• Commitment to developing a proposed bridge design within the timeframes and constraints outlined in the RFQ

Metro Transit Study


Providence Mayor David Cicilline speaks at the event introducing the Metropolitan Providence Transit Enhancement Study. Photo by Jef Nickerson

The time for us to make investment in transit is right now.

Today, RIPTA released their long awaited Metropolitan Providence Transit Enhancement Study, which looks to improve transit within the Rhode Island urban core centered on Providence, Pawtucket, Central Falls, Warwick, East Providence, Cranston, and North Providence. While the proposal to build a streetcar network in the capital city is getting the most attention, the report actually outlines many initiatives to improve transportation within the metro core.

Video of the Mayor’s speech

New buses

RIPTA’s General Manager, Al Moscola says the agency is waiting on delivery of 24 “clean diesel” buses (same style as the last batch of new buses) and 10 hybrid trolleybuses (to replace existing LINK trolleys). RIPTA also plans to order 63 “BRT Style” hybrid buses this month

Improve RIPTA’s current services

The streetcars, though flashy, and fun, and cool (and expensive) will only be a small part of our future transit system. Now and in the future, buses will be the work horses of our public transit system. RIPTA sees the need for more buses, more frequent service, more service at night and on weekends, and additional lines in new service areas. RIPTA hopes to deliver on those needs, “RIPTA aims to provide a ten percent increase to existing bus service to strengthen corridors that already enjoy high ridership and levels of service.”

In order to offer expansions of service where they are most needed throughout the state, RIPTA plans to conduct a service analysis to identify potential improvements to routes and services throughout the state, determine how to provide the most cost-effective service possible, and develop a plan to prioritize the expansion of service as finances permit.

Provide Additional Bus Service

Introducing, Rapid Bus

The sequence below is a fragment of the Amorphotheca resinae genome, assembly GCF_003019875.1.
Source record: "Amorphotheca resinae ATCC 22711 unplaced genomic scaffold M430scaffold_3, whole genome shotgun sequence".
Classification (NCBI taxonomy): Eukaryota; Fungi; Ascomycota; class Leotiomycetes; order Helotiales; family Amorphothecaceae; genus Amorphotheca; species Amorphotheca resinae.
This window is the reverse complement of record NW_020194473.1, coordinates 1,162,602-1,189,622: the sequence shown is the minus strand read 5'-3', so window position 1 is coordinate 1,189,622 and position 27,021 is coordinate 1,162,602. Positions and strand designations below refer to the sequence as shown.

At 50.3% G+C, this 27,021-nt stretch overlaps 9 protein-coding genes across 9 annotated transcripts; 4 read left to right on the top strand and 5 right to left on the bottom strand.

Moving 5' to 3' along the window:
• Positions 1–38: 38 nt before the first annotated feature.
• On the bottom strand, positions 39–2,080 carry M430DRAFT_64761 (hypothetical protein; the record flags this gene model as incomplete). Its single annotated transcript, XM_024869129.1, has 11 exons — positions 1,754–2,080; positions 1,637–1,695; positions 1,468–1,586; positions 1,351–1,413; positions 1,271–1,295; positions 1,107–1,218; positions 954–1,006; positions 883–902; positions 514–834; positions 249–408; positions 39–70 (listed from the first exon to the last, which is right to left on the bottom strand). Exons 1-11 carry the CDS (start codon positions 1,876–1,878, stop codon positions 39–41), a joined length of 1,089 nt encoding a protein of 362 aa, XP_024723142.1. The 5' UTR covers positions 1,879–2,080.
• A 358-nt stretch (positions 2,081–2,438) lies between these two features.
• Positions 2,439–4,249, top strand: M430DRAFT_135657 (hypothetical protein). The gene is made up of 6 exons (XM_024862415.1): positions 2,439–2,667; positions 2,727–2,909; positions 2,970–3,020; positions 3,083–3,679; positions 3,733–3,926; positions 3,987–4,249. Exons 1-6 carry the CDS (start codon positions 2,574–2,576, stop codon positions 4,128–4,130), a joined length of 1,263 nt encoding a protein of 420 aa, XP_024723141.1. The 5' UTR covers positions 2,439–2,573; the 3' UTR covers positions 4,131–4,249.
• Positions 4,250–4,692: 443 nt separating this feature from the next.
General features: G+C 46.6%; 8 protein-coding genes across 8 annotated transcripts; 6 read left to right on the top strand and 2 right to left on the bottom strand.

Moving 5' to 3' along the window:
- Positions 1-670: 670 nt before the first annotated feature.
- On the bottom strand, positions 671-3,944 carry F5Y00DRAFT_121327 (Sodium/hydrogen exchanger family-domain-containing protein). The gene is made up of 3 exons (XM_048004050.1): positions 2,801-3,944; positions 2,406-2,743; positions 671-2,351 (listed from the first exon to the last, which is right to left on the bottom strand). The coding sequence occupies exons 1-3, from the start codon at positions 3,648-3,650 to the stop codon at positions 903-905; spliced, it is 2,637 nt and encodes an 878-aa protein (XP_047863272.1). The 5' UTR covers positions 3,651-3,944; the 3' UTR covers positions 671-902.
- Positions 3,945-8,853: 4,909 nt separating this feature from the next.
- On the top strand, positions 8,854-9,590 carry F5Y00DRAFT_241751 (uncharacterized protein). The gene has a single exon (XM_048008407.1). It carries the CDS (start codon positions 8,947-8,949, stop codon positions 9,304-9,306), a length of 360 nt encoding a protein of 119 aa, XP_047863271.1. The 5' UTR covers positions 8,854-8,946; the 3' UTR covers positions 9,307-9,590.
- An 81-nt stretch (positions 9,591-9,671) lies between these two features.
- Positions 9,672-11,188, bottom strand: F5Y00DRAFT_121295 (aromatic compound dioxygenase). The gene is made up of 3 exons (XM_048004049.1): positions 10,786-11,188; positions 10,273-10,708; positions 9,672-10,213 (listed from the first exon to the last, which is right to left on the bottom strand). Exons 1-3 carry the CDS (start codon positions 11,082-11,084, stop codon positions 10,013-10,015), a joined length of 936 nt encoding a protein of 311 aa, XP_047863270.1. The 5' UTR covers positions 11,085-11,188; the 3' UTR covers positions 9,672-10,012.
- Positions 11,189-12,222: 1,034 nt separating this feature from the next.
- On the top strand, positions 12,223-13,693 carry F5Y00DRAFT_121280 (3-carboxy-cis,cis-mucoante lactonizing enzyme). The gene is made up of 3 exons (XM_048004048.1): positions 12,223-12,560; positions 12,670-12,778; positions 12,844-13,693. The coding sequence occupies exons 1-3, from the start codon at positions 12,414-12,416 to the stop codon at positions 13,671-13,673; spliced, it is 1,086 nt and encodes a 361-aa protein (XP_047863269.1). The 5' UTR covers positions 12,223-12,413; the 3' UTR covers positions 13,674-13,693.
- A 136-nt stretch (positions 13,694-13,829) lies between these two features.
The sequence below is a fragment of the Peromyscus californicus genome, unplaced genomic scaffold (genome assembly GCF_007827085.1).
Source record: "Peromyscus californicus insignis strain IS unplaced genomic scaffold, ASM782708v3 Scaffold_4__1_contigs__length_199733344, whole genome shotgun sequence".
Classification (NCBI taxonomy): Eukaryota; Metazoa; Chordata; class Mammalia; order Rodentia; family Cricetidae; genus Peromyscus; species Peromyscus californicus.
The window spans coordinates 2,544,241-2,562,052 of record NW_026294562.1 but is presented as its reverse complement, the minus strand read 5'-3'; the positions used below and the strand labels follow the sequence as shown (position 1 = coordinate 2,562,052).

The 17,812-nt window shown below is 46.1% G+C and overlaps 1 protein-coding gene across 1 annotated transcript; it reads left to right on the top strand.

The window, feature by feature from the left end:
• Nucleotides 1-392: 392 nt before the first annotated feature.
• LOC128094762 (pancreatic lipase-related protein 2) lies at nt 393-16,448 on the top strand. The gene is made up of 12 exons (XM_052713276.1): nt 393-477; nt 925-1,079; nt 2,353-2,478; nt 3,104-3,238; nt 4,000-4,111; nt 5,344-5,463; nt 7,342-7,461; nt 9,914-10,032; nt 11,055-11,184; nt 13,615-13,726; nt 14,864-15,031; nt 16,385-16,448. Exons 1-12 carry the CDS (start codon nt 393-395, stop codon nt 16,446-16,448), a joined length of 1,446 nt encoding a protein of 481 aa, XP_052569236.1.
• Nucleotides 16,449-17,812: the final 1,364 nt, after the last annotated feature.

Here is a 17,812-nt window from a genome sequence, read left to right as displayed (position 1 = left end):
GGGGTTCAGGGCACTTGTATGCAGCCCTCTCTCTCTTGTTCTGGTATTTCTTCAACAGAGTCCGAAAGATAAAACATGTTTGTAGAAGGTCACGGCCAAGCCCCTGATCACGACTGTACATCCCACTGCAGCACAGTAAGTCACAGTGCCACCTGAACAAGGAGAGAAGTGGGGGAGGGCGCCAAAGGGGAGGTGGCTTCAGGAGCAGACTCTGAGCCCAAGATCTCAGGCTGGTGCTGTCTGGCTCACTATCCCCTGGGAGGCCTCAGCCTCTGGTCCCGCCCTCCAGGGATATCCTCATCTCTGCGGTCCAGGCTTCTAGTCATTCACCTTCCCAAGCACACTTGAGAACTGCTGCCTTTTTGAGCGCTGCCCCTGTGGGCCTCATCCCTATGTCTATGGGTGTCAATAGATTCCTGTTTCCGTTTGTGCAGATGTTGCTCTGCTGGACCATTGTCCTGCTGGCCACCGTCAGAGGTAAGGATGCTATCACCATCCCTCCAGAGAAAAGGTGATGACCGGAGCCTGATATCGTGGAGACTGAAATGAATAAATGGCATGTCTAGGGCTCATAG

Los Angeles Metro Rapid bus. Photo (cc) Metro Library and Archive

A new concept for RIPTA is Rapid Bus . Rapid Bus will function much like a BRT line, except it will not feature BRT’s separate bus lanes (at initially it won’t).

Rapid Bus offers the opportunity to enhance existing bus service to provide faster and more reliable service, a higher level of passenger comfort and amenities, and a distinctive service identity. Rapid Bus transit enhancements include: frequent service, simple routes, limited stops, queue jump lanes, unique identities, distinctive stop facilities, specially branded vehicles, transit signal priority, and real-time arrival information. These features work together to make service fast, reliable, convenient, comfortable and clearly identifiable – characteristics all associated with rail or Bus Rapid Transit service but without the major capital investment and in locations where dedicated lanes are not possible.

RIPTA’s first Rapid Bus line will combine the current Route 11 Broad Street with the current Route 99 North Main Street and Pawtucket. These two routes will be combined to provide continual service through Providence with one distinctive brand applied to the new route. These two routes in their current form serve 10,000 riders per day. Future enhancements to this route may include the reconstruction of North Main Street to provide true BRT service with designated bus lanes in that area.

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Mandatory recycling coming to Providence

Recycling is Beautiful

Photo (cc) Scott Ableman

ProJo reports today on a new recycling effort for the city of Providence.

Starting Nov. 2, any resident who doesn’t separate paper, glass and cans will not have their trash picked up, Cicilline said. Residents have an option, however: they can purchase the bins for $5 apiece, or they can label their own trash cans with recycling stickers.

The city plans to embark on a comprehensive recycling publicity campaign, called Green Up Providence, through mass mailings, informational stickers attached to garbage cans, public service announcements and outreach through the public schools.

Excuse me, the city plans to launch a publicity campaign about the fact that your trash will not be picked up starting November 2nd? November 2, 2009? Plans? Launch? Really?

Oh Oh! The other part, the goal is to get the recycling rate to 20%. Really? So, if I don’t separate my trash, you won’t pick it up, but your goal is to only get 20% compliance? What happens to the other 80%?

Oh oh!! I have another idea! How about you pick up the recycling people already put out today. My recycling sits out for weeks at a time until I finally give up and throw it all in the trash bins to get it off my sidewalk.

TWENTY PERCENT? As the ProJo reports, state law requires municipalities to be at 35% by 2012, which is like, not that far away.